Matsiko, which means hope, is one of the most popular childrens' choirs in Uganda. Established in 2003, the current choir is comprised of 25 orphaned and at-risk children from bush villages, ranging in age from 6-14. Each of the children has been sponsored through the International Children's Network (ICN).
This is Matsiko's second US tour. The performances include traditional Ugandan folk music as well as original songs by the Matsiko Choir Director, Samuel Kiberu Straxy, who has written music for Uganda's National Theatre. Along with James Kaggwa, Straxy is a co-founder of Matsiko. Both men's college educations were funded by the ICN.
Matsiko performances also include exciting African dance and powerful and complex drum routines. President of ICN, Don Windham, notes that the children are taught drumming by Ronnie Kabogozza, who is considered the best instructor in the country. Kabogozza is the Chief Cultural drumming instructor for the Kampala district, which is the capitol city in Uganda.
Not surprisingly, after being sponsored, the children typically begin to test at the highest educational levels for their grade.
The group has performed at the Rose Bowl, Disneyland, Staples Center in Los Angeles, Seattle Symphony Center, and Toyota Field in Chicago. They have also performed for celebrities such as and Clint and Dina Eastwood, and for government officials including Congresspersons and governors.
They are slated to perform in Chicago for Oprah Winfrey and President Obama during Black History month in February, by special invitation of State Senator Eddie Washington.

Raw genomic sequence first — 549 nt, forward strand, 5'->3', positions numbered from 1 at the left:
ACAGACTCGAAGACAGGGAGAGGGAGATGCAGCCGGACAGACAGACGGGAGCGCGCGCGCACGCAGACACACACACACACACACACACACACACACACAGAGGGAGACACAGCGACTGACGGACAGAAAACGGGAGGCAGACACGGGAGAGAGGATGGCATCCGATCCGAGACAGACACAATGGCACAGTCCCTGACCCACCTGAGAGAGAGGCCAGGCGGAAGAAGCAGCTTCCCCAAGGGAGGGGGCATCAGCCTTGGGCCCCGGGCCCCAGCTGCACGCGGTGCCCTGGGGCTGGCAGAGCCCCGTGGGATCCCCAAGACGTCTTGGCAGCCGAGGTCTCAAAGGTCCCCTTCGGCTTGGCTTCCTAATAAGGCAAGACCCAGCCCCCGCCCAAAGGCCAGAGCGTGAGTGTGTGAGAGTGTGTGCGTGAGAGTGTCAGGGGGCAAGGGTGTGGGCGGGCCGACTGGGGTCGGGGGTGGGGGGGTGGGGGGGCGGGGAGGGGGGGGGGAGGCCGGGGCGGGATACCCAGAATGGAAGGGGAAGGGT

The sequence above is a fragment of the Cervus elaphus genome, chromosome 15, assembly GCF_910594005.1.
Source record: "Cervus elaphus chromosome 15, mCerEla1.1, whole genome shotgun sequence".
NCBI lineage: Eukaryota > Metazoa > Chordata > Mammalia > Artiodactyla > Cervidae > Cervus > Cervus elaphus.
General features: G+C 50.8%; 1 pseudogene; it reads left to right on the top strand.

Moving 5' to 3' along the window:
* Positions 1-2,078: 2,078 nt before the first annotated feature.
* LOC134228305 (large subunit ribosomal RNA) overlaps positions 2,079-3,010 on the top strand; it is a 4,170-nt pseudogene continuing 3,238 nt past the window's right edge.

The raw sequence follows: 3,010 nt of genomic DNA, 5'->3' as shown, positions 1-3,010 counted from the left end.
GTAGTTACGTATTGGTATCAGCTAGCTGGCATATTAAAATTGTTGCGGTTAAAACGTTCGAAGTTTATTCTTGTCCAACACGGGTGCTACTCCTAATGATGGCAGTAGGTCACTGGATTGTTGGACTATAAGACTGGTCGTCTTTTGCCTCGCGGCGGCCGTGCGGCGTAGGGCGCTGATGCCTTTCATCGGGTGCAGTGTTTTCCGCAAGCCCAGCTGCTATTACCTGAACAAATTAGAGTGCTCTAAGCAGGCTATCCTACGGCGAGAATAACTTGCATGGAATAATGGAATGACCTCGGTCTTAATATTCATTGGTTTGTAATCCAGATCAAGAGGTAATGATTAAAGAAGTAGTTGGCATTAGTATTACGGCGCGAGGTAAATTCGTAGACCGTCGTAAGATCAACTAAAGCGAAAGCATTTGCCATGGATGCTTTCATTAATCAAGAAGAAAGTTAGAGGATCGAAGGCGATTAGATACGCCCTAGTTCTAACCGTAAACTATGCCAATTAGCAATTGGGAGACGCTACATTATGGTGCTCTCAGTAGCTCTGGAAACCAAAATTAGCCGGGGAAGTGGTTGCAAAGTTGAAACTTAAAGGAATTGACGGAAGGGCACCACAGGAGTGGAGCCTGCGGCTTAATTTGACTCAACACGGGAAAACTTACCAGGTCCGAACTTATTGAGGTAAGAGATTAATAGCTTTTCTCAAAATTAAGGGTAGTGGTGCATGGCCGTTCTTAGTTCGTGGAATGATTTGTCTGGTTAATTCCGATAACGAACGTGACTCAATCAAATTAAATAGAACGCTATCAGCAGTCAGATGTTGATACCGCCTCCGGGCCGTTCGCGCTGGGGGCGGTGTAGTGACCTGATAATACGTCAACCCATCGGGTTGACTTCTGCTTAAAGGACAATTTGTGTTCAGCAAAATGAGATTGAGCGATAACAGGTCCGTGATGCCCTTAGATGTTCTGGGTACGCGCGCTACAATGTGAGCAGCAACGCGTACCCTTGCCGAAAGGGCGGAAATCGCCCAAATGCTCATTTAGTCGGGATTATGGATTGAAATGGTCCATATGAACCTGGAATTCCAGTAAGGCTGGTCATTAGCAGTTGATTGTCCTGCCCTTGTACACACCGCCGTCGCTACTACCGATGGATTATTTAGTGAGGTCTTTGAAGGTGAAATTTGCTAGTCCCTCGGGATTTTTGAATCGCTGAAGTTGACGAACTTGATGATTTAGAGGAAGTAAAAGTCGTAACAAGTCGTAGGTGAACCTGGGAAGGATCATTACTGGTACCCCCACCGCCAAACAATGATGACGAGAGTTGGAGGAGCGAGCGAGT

Upcoming performances are scheduled for California venues in Orange County, Fresno, the Carmel/Santa Cruz/Capitola region and the Bay area through December 20. The group will perform in Oregon from Dec. 21 through January 10, 2010, and in Seattle, Vancouver, and Portland areas through March.
A complete listing is available on www.Matsiko.com
Don Windham, President
of ICN, notes that the International Children's Network (ICN) has the highest
rating from the industry "watch dog" organization. GuideStar
(http://www.guidestar.org) He says, "over 95 percent of every dollar goes to its
intended purpose because everyone at ICN is a volunteer."
He notes that
"supporting these children really does break the cycle of poverty as it allows
the children to hold their future in their hands and allow them to become
independent and helpful to themselves and others instead of dependent and needy
Unlike other similar organizations, sponsorship does not end at age 14, or 16, but can continue on through the higher education years. In addition, sponsors often have the opportunity to meet their sponsored child.
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